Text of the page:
because there's always going to be another rock,

and all it takes is flipping the right rock

to uncover a jewel of the wilderness.

I'm telling you guys, you are not gonna believe

how blue this little animal is until you actually see it.

Actually this rock right here,

before we walk past it, looks perfect.

- [Tim] That's a huge rock.

- [Mark] I think you can do it, Muscles, come on!

- Oh, man.

I don't think can do this.

- [Mark] You've been hittin' the gym.

- I don't think I can lift that one.

- [Mark] That's a two-hander.

- That's a weird beetle.

Let me just see it and see if its possible.

- [Mark] Oh yeah.

- Yeah, that's gonna be a whopper.

- [Mark] Do it!

- That's a big rock right there!

All right here we go, I'm gonna lift it, you ready?

One, two, three. (grunts)

Oh, I got one, I got one!

Holy mackerel!

There it is!

- [Mark] Woah!

- That is a blue crayfish!

- [Mark] I told you it would it would get better rock.

- Heavy rock, and it paid off with a blue crayfish.

Look at that thing!

Okay, I'm gonna leave this rock positioned just like this.

- [Mark] Okay let's come over here.

- Let's back up to the trail.


- [Mark] Yeah, this is good, this is good.

- Look at that!

Can you believe how blue that crayfish is?

Hold on. I'm gonna turn it like this

and kinda hold it by its tail.

There it is, the sapphire of the West Virginia hillsides.

It is so blue, I can't believe it.

It is as blue as the sky is.

Look at that crustacean.

That must be the coolest looking crayfish I have ever seen.

Now, this is a species that is subterranean.

Which means that they have burrows that can go down

as deep as eight feet under the ground,

and they will come up into those little pools of water

underneath the rocks to search for food.

These crayfish do not grow to be very large.

This is about average size and it is a female,

and the way that I can tell that

is by looking at its underside.

It does not have these little kind of grappling legs

underneath there where, if it was a male,

would be used to grasp on to a female,

and I can also tell that this one has a regenerated claw.

If you didn't know this, most crustaceans,

especially crayfish are capable of losing claws

and then they regenerate them.

So, this claw right here is a little bit smaller

than that claw, so at some point,

a predator likely tried to eat it,

it dropped its claw and then it managed to escape,

and now that claw is growing back.

- [Mark] So I heard that these crayfish,

they can actually drown in water.

So if you found one of these,

you wouldn't wanna release it in the stream.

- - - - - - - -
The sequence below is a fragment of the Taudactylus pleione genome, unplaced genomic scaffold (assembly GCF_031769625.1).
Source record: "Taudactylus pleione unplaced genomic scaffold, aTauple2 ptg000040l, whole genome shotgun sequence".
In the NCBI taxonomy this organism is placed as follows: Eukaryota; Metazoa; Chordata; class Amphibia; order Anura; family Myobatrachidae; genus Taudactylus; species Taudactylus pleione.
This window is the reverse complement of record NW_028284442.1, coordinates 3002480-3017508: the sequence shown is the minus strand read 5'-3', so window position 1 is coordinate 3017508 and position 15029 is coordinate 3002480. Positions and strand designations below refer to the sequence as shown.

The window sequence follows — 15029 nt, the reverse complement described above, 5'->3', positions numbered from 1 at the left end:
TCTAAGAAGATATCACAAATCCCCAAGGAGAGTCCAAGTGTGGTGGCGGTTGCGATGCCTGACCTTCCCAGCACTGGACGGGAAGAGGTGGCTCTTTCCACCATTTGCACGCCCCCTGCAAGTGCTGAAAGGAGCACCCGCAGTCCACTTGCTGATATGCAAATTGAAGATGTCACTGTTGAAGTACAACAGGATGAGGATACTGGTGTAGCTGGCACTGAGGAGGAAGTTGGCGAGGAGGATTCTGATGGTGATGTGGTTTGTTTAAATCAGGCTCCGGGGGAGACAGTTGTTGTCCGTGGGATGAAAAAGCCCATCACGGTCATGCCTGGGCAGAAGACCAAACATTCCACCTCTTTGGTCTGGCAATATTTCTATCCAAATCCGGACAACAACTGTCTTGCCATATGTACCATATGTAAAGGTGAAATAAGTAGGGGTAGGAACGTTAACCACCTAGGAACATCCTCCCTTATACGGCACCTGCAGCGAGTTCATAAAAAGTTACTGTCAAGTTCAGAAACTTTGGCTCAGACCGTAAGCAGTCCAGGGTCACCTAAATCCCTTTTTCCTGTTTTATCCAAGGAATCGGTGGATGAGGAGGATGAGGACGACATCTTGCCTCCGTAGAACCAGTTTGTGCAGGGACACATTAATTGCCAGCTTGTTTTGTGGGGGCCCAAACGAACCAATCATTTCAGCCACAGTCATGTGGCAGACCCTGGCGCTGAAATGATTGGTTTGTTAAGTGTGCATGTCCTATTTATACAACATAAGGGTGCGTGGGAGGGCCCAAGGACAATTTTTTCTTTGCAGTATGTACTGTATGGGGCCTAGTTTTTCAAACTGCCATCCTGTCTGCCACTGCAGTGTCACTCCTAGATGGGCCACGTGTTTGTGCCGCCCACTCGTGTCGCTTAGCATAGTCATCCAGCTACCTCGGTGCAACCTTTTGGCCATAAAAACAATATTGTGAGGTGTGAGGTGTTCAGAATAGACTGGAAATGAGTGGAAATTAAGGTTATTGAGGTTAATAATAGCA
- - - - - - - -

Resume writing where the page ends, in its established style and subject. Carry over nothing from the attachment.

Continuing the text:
- No, they go in water, their burrows oftentimes

are filled with water, but they have to keep

coming to the surface to breathe.

Now, they do have gills, just like aquatic crayfish

but those gills allow them to breathe air,

so you may be wondering to yourself,

"Coyote, don't you need to put this thing

"back into the water?

"Is it gonna suffocate by being out in the open air?"

No, not at all.

This crayfish is breathing right now.

- [Mark] So, Coyote, we actually need to get some data

while we're out here, correct?

- That's right.

It is possible that this is a new sub-species

of this crayfish.

There are two recognized species and it is possible

that this one could be a third.

So what we're gonna do is take

some really detailed photographs,

and mark the GPS coordinates, and you never know,

this may be a completely newly discovered crayfish.

How cool would that be?

- That would be awesome.

Do you think they'll let us name it?

- Ooh, maybe, and if we were able to name it

I would call it the sapphire crayfish

because in my opinion, this is a lost jewel

here in the hillsides of West Virginia.

Coyote Pack, what do you guys think?

The sapphire crayfish?

I like it.

Well I would say it was a pretty epic adventure today.

We flipped over many rocks.

We found salamanders.

We found a brown crayfish,

and then of course the last, largest rock,

revealed to us this little blue beauty.

I'm Coyote Peterson, be brave, stay wild,

we'll see you on the next adventure.

The blue crayfish is one of the most uniquely colored

animals we have ever come across.

Its elusive nature and subterranean dwelling

made it difficult to find.

But in the end, the long search was completely worth it.

As of the release of this episode,

this sub-species of crayfish has officially

been classified as a new discovery,

and is in the process of being described by scientists.

And, when it comes to the common name

officially becoming the sapphire crayfish,

well, that's still up for debate,

and we are told there's a chance it may actually happen.

So, I'll continue to keep my fingers crossed.

If you thought a brilliant blue crayfish was incredible,

make sure to go back and check out another

brightly colored creature

of the West Virginia mountainsides,

the cave salamander.

And don't forget, subscribe,

so you can join me and the crew

on this season of Breaking Trail.


The Description of NEW SPECIES FOUND?! Rare Blue Crayfish!